Last week, the Alliance of American Football (AAF) circulated an email to all NFLPA-licensed contract advisors advising them of its policy for allowing signed players to work out for interested NFL teams.
The short version is that the AAF will require NFL teams to make formal requests before a player is allowed to work out for them, and agents will not be allowed to facilitate the transaction. It’s a policy that could get a little cumbersome this season.
I found out about it when an agent forwarded it to me. His initial reaction was one of concern. How could he in good conscience recommend one of his players cut by an NFL team this weekend take an AAF offer if it might jeopardize future NFL opportunities?
I was curious if other agents felt the same way, so I reached out to several of them, asking this question:
What are your thoughts on the AAF email last week detailing the procedure for allowing AAF signees to try out with NFL teams? NFL teams will have to formally ask permission, and the agent is not in the loop. Will that give you second thoughts about having your NFL cuts sign AAF deals this fall?
The answers were all over the map.
- “I will do what’s in client’s best interest. If I feel he can still catch on in the NFL, I may hold out because of that process. Keeping agents out of the loop is not a good idea. I would be working the NFL side of things to get them to request in most cases anyway. Leagues like the AAF need to have success before making demands, in my opinion.”
- “It’s definitely something to keep an eye on. I wonder if it’s meant to limit agents constantly bugging NFL teams about getting their guys a workout, and the agent getting too involved in the process. In all reality though, I think a good agent at this point will know what player realistically will get on a (practice squad) at some point and which ones should go to AAF immediately. . . I’ve got a few guys that I’d send to the CFL or AAF, but there are a lot more that I can say with confidence will get a practice squad shot at some point. I think AAF is kind of confusing at this time. They shouldn’t be this vague about rules when players are trying to make decisions. Not a good look.”
- “(Our client) signed with the AAF and we were able to get out of it no problem with (an NFL team). (The NFL team was) a little hesitant about it, but we got it squared away pretty easily. . . I’ve been really impressed so far and they’ve hired amazing staffs.”
- “I always want to create opportunities for players, but the AAF should have a provision in contract that the agent may create NFL opportunities and tryouts without AAF permission. But it is hard when players want to play and create more film for NFL teams.”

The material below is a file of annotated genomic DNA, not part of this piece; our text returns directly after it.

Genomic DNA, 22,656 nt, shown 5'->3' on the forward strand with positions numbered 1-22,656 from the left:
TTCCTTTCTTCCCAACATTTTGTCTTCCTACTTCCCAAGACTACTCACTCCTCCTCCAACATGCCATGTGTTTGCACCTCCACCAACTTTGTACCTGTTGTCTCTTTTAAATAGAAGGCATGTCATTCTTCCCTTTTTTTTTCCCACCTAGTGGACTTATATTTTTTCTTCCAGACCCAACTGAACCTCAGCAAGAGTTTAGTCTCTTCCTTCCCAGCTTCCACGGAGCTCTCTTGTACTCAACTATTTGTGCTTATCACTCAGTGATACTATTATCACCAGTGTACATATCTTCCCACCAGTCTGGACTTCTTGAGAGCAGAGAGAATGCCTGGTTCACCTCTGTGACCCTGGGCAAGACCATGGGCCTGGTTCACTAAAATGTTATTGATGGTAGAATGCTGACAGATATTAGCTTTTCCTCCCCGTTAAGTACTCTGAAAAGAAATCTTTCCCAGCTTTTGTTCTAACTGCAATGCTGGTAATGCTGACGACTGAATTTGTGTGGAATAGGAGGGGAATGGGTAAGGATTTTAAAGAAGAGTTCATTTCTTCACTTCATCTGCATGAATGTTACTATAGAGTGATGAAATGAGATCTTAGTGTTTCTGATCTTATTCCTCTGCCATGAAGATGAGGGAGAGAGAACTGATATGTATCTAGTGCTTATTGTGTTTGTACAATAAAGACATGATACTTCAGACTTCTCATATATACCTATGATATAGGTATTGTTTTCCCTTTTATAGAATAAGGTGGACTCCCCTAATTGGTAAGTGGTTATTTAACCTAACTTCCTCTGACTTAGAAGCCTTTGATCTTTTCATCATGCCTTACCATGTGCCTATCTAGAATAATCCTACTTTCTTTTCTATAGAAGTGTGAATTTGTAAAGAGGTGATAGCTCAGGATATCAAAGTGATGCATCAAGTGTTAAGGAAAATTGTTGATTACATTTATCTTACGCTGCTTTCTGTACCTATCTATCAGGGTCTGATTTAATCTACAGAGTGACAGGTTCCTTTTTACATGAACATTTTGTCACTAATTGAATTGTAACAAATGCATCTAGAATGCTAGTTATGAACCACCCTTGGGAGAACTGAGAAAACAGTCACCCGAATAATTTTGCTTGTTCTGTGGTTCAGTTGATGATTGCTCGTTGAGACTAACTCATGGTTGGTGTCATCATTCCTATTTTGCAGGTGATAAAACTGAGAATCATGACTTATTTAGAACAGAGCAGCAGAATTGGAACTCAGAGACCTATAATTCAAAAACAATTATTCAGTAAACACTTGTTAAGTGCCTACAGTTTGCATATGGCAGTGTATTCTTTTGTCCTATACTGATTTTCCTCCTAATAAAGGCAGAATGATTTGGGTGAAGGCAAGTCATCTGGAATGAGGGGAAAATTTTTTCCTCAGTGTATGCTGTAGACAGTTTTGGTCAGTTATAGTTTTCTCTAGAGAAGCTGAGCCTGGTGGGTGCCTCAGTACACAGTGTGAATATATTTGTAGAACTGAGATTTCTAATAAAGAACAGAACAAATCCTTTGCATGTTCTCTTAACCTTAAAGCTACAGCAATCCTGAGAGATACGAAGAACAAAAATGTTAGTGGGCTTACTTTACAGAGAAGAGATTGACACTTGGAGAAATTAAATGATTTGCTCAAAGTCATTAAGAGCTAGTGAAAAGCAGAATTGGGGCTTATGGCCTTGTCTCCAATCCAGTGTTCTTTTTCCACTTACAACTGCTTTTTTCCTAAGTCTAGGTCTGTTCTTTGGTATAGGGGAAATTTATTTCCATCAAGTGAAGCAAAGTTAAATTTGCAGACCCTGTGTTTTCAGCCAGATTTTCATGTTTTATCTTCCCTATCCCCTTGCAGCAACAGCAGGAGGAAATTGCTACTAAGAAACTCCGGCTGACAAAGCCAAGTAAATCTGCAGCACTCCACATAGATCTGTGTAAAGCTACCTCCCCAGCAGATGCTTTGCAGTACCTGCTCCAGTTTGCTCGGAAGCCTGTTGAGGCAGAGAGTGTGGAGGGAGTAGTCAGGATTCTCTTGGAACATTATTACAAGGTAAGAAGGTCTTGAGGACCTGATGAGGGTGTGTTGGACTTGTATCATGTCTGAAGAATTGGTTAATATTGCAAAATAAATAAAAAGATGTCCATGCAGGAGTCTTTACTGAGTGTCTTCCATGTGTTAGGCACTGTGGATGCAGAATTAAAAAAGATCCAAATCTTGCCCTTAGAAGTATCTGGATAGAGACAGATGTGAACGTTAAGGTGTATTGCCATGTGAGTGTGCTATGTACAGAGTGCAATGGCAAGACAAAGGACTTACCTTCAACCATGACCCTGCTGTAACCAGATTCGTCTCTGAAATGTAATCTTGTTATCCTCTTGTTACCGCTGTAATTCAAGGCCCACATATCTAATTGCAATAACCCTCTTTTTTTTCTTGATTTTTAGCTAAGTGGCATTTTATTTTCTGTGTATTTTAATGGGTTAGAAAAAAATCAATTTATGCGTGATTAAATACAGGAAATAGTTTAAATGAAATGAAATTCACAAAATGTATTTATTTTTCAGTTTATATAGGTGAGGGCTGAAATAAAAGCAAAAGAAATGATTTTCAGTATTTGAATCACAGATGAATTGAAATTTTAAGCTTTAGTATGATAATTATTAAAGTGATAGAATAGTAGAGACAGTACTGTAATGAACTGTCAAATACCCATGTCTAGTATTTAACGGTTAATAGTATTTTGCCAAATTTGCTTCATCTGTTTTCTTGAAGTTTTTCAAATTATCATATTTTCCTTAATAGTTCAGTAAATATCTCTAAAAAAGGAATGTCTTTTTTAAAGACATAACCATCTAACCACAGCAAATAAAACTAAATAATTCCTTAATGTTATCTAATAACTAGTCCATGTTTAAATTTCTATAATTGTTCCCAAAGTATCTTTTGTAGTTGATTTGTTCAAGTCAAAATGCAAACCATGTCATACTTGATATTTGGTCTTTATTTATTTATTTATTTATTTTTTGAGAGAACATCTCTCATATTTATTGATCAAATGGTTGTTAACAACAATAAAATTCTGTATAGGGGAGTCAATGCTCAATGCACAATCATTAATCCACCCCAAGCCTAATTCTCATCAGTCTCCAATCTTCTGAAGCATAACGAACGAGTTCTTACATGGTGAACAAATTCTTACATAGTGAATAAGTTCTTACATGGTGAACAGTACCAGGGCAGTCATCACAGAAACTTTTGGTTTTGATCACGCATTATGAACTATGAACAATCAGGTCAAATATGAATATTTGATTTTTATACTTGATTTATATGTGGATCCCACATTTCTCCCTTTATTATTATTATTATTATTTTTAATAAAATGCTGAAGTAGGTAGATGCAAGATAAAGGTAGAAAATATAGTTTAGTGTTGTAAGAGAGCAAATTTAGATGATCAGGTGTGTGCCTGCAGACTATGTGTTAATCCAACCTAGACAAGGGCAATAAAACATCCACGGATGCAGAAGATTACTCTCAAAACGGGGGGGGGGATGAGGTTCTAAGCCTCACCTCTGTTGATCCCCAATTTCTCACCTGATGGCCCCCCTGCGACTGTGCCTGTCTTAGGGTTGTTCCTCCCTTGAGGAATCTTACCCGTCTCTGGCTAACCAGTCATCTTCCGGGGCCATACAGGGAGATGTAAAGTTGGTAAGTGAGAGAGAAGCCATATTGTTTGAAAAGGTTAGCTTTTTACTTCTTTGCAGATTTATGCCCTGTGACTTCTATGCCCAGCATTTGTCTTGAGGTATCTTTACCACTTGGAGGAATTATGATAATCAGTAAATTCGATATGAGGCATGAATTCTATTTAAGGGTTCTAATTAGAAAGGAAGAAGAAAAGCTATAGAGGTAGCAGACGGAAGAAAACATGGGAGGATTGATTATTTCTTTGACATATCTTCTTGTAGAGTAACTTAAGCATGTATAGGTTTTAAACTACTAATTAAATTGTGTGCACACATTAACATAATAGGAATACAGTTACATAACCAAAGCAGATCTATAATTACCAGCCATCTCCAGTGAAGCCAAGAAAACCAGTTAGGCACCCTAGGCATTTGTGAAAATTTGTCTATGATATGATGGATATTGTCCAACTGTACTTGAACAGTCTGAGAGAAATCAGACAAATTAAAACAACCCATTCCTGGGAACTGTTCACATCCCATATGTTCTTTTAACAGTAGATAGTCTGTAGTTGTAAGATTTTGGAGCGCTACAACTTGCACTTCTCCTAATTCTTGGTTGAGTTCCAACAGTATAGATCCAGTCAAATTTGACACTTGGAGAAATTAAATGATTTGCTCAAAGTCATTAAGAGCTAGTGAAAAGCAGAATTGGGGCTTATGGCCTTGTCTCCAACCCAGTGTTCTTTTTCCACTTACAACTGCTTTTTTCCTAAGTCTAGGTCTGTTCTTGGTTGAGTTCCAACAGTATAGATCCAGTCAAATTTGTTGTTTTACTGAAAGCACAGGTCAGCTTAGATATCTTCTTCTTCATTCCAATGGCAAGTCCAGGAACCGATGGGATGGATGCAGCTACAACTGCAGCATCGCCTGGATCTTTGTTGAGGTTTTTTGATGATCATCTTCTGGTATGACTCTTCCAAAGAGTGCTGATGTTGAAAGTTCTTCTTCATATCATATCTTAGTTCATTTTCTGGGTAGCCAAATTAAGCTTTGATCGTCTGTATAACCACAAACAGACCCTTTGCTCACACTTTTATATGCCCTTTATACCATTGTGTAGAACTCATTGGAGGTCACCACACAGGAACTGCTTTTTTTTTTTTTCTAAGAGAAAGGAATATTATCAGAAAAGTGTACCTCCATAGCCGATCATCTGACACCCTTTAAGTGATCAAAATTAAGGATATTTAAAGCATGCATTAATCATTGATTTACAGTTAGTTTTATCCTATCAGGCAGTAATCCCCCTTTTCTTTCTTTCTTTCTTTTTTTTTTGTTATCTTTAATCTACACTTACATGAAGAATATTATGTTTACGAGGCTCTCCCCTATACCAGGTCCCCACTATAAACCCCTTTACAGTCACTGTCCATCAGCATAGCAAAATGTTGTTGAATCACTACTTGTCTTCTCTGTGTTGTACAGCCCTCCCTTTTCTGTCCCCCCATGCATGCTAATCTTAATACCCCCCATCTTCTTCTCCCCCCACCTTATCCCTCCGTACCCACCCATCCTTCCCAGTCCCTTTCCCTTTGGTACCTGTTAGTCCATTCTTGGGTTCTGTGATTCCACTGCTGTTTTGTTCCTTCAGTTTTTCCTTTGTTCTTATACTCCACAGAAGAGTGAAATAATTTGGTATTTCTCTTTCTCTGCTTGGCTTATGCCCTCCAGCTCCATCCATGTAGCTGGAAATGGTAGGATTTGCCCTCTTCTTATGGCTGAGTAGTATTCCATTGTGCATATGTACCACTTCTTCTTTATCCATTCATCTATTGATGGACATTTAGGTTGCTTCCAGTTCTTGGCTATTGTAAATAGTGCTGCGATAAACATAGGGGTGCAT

- “Probably not because the guys that are not currently in the league are jazzed about the new league and think it’s their shot at getting noticed. If (an AAF team is) offering a deal, they’re going to want to do it. Just another way they kneecap us agents but not sure keeping our guys from playing in a new league is the best option or that they would even listen to us on that. Probably the lesser of two evils.”
- “Will still push for them to sign. We will work through those hiccups, but very disappointing, but not surprising. I wish they would bring back NFL Europe.”
- “Not even a second thought. I have one player who was signed to the AAF, we did the consent form, he worked out for (an NFL team) and made the roster last week. The league office for the AAF was perfect to deal with in the process, and I know if for whatever reason he does not stay, he’ll have a job back in the AAF with his same team. Still a win-win for the client and that’s the important part. . . If I hadn’t gone through the process yet, I may have reservations, but the AAF has it together in the front office and I’ve enjoyed working with them.”
- “I think my players that get cut will be claimed or (practice squad) but if for some reason that doesn’t happen, I will address it at that time. That rule does seem dumb — I like the idea of it (because) no one was sure if you could work out, so I know some players would probably wait until late to make that move, but to make the NFL team have to go out of their way, I don’t know . . . It should just be proof of workout from agent or airfare gets you approval.”
- “Well, anyone in the NFL right now would be a fool to sign AAF prior to the end of the NFL season, no matter what. Anyone that has no NFL option might as well sign, because odds are no one is calling, so honestly, it probably isn’t going to be much of a problem because of the timing. As long as agents are smart, AAF will just continue to improve signed talent as Jan/Feb gets closer and guys that played this preseason, who don’t resign, end up committing. There are a bunch of AAF guys under contract right now that will never see that league.”